One of the hardest things to avoid in wrestling is predictability. No, I’m not talking about booking or storylines. I’m talking about match structure. When you follow a wrestler for long enough, whether on TV or through the indies, you start to notice that most of their matches follow a pattern. Keep in mind, this pattern can be very nuanced. They’re not exactly the same every time, and not everyone’s going to pick up on them, but they’re there. This patterned match structure isn’t exclusive to “bad” wrestlers either. Chris Hero, a wrestler I have a lot of love for, follows basic patterns during his matches. For Hero, these patterns are most noticeable when he’s wrestling a smaller opponent. Brutal, sudden strike to start, leading to a lengthy control period that allows for the crowd to get behind the underdog, followed by the underdog mounting a comeback which usually consists of surviving huge finisher-like moves such as multiple piledrivers. Now, patterned match structure isn’t necessarily a bad thing. In fact, it can be a smart move because it means the wrestler has figured out a formula for getting a good, satisfying match out of just about anyone. While this is an admirable achievement, a little unpredictability is always welcome. I look for wrestlers that are capable of changing their structure, not just occasionally, but frequently. It’s a difficult skill to develop, especially when you’re used to calling matches on the fly, but every now and then a wrestler will appear who has mastered that art. Enter “Speedball” Mike Bailey.
Mike Bailey, currently in his 10th year as a pro, has a unique gift in the ring: his match structure is completely malleable. In addition to having some of the most explosive and dynamic offense in the business, the young Canadian knows how to make every one of his matches feel distinct. I have the mention that this isn’t the same as being adaptable. A wrestler who’s adaptable knows how to work against a variety of different opponents, and is capable of doing so as a face, heel, young upstart, or a veteran later in their career. Speedball is a different story. While certainly adaptable, Bailey is capable of having entirely different matches against similar opponents. For example, compare Bailey’s match against Damo for Revolution Pro in January with his match against Jurn Simmons for wXw in the beginning of October. Both of Bailey’s opponents are giants here. Now most wrestlers would have a certain type of match in mind when working as the David to their opponents Goliath, but not Bailey. The matches against Damo and Jurn were both David-Goliath stories, but ‘they were both completely different from each other. In the match with Damo, Bailey didn’t take kindly to Damo underestimating him, and unleashed a flurry of kicks early in the match. While Bailey was a resilient opponent, it never felt like Bailey was Damo’s equal. He was a scrappy underdog through in through. The match against Simmons, on the other hand, was nowhere near the same. The beginning of the match was far more competitive than the Damo match, with both men training bombs around the venue. Throughout the first half of the match, it still felt like Bailey was at a disadvantage. Jurn took his time to gloat and mock Bailey during this portion. Unlike the Damo match, though, that feeling of disadvantage started to disappear in the second half. Bailey started to enter Desperation Mode, a mode he did not enter against Damo. There were several moments where it looked like Jurn was guaranteed to hit his signature Piledriver, but Bailey just kept countering. After each counter, Bailey caught Jurn with quick kicks to the head and swift roll ups. Everytime Jurn thought he had killed Bailey’s momentum, Speedball just kept regaining it. Bailey was unleashed. He had “become a Super Saiyan” so to speak. At that moment, Bailey was Jurn’s equal. Jurn saw that, and realized he could no longer afford to waste time. After a sudden, desperate kick to face practically mirroring Bailey’s state of mind, Jurn immediately layed out Bailey with his Massive Piledriver for the three-count. Nothing fancy. Speedball accomplished something that Jurn never expected him to. Bailey made him feel vulnerable, almost humbled, which explains the post-match handshake. Bailey caught Damo by surprise a few times, but there was never a point in the match where Damo seemed overwhelmed. In this match, however, Bailey made the monster mortal. He overwhelmed Jurn to the point where he showed the same desperation that Bailey showed earlier. Two David-Goliath stories, two very different executions.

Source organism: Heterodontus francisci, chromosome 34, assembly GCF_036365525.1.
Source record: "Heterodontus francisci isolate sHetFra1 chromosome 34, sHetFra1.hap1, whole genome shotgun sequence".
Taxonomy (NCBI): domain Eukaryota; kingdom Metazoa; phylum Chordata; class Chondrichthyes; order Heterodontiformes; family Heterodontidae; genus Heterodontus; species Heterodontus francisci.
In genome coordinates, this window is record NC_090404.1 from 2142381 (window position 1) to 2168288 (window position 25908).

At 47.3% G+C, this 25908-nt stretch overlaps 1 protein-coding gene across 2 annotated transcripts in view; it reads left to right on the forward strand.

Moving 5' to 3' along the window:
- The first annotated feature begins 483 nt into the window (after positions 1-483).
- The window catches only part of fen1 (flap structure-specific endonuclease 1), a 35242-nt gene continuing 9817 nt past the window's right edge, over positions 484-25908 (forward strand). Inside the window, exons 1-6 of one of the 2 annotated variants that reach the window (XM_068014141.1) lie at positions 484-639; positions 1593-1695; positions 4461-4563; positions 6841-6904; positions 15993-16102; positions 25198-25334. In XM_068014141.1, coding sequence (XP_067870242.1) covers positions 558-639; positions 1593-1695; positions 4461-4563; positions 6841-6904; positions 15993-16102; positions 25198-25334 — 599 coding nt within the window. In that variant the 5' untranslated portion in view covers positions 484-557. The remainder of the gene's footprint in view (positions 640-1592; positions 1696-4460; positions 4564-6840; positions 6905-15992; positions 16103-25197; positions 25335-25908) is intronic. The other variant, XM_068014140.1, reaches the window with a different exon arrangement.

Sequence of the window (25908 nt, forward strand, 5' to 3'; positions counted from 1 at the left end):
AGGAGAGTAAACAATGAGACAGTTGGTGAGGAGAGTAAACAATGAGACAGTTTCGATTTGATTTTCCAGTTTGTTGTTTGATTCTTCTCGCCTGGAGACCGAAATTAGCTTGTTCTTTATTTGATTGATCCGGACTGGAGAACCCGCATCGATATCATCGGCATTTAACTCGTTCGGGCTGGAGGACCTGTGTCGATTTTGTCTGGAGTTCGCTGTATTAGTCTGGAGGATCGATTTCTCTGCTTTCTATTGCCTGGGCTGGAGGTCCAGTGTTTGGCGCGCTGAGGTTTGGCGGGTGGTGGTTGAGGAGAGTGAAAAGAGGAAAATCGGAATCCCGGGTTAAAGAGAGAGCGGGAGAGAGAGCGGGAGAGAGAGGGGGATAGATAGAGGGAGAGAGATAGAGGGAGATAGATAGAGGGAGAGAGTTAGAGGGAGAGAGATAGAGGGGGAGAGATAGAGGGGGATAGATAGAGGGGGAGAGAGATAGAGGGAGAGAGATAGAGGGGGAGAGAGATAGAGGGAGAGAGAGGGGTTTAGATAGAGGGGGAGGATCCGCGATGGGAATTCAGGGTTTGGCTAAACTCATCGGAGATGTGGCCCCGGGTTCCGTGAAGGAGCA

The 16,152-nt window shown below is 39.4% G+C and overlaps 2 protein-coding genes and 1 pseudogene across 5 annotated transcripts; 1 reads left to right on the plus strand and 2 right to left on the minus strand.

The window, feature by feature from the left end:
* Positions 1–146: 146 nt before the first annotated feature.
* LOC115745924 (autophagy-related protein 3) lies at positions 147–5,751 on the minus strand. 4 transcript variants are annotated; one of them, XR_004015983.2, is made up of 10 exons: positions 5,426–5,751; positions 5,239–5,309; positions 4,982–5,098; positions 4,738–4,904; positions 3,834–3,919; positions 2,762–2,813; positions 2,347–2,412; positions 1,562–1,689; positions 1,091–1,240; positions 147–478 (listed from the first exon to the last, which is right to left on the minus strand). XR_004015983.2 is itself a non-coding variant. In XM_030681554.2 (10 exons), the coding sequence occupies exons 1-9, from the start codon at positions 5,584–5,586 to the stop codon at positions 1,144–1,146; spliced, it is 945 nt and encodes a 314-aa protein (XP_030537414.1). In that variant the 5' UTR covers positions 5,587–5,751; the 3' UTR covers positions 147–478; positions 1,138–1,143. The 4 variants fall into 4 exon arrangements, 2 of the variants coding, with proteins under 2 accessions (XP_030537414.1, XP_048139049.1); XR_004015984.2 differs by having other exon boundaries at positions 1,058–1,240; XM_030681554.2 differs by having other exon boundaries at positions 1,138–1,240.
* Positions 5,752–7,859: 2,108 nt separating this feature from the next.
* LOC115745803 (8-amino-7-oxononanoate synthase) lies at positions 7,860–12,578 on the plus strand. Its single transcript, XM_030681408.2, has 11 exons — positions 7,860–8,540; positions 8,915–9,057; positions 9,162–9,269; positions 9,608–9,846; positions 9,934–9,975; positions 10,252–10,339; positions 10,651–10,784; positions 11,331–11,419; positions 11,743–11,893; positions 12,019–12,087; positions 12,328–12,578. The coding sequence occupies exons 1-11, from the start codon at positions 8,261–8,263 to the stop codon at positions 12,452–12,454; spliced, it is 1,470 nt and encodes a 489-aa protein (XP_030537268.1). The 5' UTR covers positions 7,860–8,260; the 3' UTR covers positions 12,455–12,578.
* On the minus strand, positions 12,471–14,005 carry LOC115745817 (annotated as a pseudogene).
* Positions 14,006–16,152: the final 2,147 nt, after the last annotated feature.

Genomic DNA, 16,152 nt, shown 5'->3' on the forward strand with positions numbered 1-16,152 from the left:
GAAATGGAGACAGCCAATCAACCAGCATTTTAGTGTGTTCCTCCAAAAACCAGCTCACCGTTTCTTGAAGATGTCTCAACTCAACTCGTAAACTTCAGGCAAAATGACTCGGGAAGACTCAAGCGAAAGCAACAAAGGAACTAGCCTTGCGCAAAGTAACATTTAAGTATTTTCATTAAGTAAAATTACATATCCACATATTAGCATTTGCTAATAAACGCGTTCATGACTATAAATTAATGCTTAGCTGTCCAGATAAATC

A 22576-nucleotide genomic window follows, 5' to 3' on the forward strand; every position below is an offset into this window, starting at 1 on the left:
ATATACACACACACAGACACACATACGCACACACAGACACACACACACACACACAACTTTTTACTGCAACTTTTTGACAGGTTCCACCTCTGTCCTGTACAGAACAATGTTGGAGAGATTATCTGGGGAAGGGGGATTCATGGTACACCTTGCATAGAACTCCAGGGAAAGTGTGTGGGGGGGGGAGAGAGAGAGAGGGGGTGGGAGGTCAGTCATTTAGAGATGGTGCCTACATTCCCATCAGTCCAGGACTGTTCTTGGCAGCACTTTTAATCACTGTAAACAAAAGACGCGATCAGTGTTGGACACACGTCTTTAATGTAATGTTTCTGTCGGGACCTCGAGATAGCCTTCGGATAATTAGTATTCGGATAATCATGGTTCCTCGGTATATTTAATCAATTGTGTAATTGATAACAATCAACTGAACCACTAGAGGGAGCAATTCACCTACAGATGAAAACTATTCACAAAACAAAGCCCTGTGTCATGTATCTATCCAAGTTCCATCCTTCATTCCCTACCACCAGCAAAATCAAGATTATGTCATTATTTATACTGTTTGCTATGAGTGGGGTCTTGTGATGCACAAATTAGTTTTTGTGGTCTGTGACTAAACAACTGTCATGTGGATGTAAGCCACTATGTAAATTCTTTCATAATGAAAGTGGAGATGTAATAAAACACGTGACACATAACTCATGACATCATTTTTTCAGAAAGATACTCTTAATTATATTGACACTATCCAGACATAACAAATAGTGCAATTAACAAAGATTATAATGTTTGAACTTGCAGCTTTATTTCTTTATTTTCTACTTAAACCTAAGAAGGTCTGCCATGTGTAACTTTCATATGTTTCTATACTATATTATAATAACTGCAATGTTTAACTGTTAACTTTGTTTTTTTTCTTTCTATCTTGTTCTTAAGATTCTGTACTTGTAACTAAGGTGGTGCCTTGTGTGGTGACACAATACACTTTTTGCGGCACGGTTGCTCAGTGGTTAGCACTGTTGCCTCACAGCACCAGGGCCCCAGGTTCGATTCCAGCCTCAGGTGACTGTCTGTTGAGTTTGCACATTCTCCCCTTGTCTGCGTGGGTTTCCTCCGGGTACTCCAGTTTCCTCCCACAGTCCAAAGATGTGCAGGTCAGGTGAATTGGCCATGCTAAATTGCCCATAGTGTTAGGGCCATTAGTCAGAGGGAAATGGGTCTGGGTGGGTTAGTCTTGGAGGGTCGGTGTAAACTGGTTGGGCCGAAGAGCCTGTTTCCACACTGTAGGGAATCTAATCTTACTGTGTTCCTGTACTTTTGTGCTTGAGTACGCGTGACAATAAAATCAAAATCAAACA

This is just one example of Mike Bailey’s incredible ability to have a different match every single time. If you ever watch a Mike Bailey match, chances are you’ve witnessed a match unlike most of his others. No two hard-hitting brawls are the same. No two spotfests are the same. No two underdog stories are the same. Bailey’s matches never adhere to a set structure. It is for this reason that I refer to Mike Bailey by another nickname: “Wrestling’s Pulp Fiction.”